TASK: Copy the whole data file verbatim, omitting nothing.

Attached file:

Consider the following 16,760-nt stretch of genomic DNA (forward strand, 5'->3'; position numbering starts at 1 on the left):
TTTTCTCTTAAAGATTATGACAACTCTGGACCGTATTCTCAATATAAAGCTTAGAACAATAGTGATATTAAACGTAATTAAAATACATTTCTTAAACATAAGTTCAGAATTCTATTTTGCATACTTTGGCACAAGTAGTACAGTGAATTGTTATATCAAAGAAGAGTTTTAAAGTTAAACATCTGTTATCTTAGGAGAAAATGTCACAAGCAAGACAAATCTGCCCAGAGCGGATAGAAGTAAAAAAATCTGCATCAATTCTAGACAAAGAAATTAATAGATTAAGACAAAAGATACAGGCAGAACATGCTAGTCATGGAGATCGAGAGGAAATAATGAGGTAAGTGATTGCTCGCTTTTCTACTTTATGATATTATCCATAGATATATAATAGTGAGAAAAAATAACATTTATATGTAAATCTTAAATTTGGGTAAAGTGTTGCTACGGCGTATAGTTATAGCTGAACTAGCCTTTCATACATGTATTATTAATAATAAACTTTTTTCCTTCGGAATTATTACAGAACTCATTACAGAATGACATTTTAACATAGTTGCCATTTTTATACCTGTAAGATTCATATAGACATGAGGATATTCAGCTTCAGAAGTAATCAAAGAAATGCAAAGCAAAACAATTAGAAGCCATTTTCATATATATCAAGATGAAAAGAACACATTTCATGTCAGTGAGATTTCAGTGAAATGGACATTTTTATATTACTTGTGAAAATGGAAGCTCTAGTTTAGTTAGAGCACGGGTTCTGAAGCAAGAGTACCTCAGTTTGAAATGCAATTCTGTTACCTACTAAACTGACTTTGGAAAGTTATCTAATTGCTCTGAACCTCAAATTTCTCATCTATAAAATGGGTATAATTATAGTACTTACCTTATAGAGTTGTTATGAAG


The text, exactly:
Consider the following 16,760-nt stretch of genomic DNA (forward strand, 5'->3'; position numbering starts at 1 on the left):
TTTTCTCTTAAAGATTATGACAACTCTGGACCGTATTCTCAATATAAAGCTTAGAACAATAGTGATATTAAACGTAATTAAAATACATTTCTTAAACATAAGTTCAGAATTCTATTTTGCATACTTTGGCACAAGTAGTACAGTGAATTGTTATATCAAAGAAGAGTTTTAAAGTTAAACATCTGTTATCTTAGGAGAAAATGTCACAAGCAAGACAAATCTGCCCAGAGCGGATAGAAGTAAAAAAATCTGCATCAATTCTAGACAAAGAAATTAATAGATTAAGACAAAAGATACAGGCAGAACATGCTAGTCATGGAGATCGAGAGGAAATAATGAGGTAAGTGATTGCTCGCTTTTCTACTTTATGATATTATCCATAGATATATAATAGTGAGAAAAAATAACATTTATATGTAAATCTTAAATTTGGGTAAAGTGTTGCTACGGCGTATAGTTATAGCTGAACTAGCCTTTCATACATGTATTATTAATAATAAACTTTTTTCCTTCGGAATTATTACAGAACTCATTACAGAATGACATTTTAACATAGTTGCCATTTTTATACCTGTAAGATTCATATAGACATGAGGATATTCAGCTTCAGAAGTAATCAAAGAAATGCAAAGCAAAACAATTAGAAGCCATTTTCATATATATCAAGATGAAAAGAACACATTTCATGTCAGTGAGATTTCAGTGAAATGGACATTTTTATATTACTTGTGAAAATGGAAGCTCTAGTTTAGTTAGAGCACGGGTTCTGAAGCAAGAGTACCTCAGTTTGAAATGCAATTCTGTTACCTACTAAACTGACTTTGGAAAGTTATCTAATTGCTCTGAACCTCAAATTTCTCATCTATAAAATGGGTATAATTATAGTACTTACCTTATAGAGTTGTTATGAAG